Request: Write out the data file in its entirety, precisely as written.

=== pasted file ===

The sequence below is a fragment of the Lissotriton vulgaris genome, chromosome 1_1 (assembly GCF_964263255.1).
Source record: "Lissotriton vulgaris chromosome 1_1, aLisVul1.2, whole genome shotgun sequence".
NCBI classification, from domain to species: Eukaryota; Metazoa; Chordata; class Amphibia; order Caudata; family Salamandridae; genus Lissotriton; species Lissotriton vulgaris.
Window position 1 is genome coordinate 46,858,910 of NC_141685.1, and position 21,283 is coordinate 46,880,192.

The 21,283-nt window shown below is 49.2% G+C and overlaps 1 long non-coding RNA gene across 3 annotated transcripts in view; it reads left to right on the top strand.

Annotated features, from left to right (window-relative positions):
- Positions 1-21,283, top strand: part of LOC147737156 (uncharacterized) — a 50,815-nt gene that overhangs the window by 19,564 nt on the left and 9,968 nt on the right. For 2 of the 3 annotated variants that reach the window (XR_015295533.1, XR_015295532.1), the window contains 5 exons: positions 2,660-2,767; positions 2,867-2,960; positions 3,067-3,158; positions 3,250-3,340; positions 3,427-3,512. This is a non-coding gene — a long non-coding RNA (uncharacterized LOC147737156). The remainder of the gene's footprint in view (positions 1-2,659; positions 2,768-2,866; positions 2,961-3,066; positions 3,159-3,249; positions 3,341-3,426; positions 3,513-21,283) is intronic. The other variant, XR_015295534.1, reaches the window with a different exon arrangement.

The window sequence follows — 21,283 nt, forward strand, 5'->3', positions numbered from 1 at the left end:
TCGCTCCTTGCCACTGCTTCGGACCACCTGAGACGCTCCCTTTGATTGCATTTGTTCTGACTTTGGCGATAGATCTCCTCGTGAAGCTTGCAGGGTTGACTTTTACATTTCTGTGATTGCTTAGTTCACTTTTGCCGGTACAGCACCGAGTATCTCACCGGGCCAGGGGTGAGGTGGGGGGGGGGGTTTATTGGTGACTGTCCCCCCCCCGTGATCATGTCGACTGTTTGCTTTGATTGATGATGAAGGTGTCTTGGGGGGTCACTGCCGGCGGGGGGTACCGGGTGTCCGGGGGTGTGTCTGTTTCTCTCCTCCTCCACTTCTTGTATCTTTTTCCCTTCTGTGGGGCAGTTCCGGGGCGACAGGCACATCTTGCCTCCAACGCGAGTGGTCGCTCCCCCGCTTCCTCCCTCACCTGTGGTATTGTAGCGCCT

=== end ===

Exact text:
The sequence below is a fragment of the Lissotriton vulgaris genome, chromosome 1_1 (assembly GCF_964263255.1).
Source record: "Lissotriton vulgaris chromosome 1_1, aLisVul1.2, whole genome shotgun sequence".
NCBI classification, from domain to species: Eukaryota; Metazoa; Chordata; class Amphibia; order Caudata; family Salamandridae; genus Lissotriton; species Lissotriton vulgaris.
Window position 1 is genome coordinate 46,858,910 of NC_141685.1, and position 21,283 is coordinate 46,880,192.

The 21,283-nt window shown below is 49.2% G+C and overlaps 1 long non-coding RNA gene across 3 annotated transcripts in view; it reads left to right on the top strand.

Annotated features, from left to right (window-relative positions):
- Positions 1-21,283, top strand: part of LOC147737156 (uncharacterized) — a 50,815-nt gene that overhangs the window by 19,564 nt on the left and 9,968 nt on the right. For 2 of the 3 annotated variants that reach the window (XR_015295533.1, XR_015295532.1), the window contains 5 exons: positions 2,660-2,767; positions 2,867-2,960; positions 3,067-3,158; positions 3,250-3,340; positions 3,427-3,512. This is a non-coding gene — a long non-coding RNA (uncharacterized LOC147737156). The remainder of the gene's footprint in view (positions 1-2,659; positions 2,768-2,866; positions 2,961-3,066; positions 3,159-3,249; positions 3,341-3,426; positions 3,513-21,283) is intronic. The other variant, XR_015295534.1, reaches the window with a different exon arrangement.

The window sequence follows — 21,283 nt, forward strand, 5'->3', positions numbered from 1 at the left end:
TCGCTCCTTGCCACTGCTTCGGACCACCTGAGACGCTCCCTTTGATTGCATTTGTTCTGACTTTGGCGATAGATCTCCTCGTGAAGCTTGCAGGGTTGACTTTTACATTTCTGTGATTGCTTAGTTCACTTTTGCCGGTACAGCACCGAGTATCTCACCGGGCCAGGGGTGAGGTGGGGGGGGGGGTTTATTGGTGACTGTCCCCCCCCCGTGATCATGTCGACTGTTTGCTTTGATTGATGATGAAGGTGTCTTGGGGGGTCACTGCCGGCGGGGGGTACCGGGTGTCCGGGGGTGTGTCTGTTTCTCTCCTCCTCCACTTCTTGTATCTTTTTCCCTTCTGTGGGGCAGTTCCGGGGCGACAGGCACATCTTGCCTCCAACGCGAGTGGTCGCTCCCCCGCTTCCTCCCTCACCTGTGGTATTGTAGCGCCT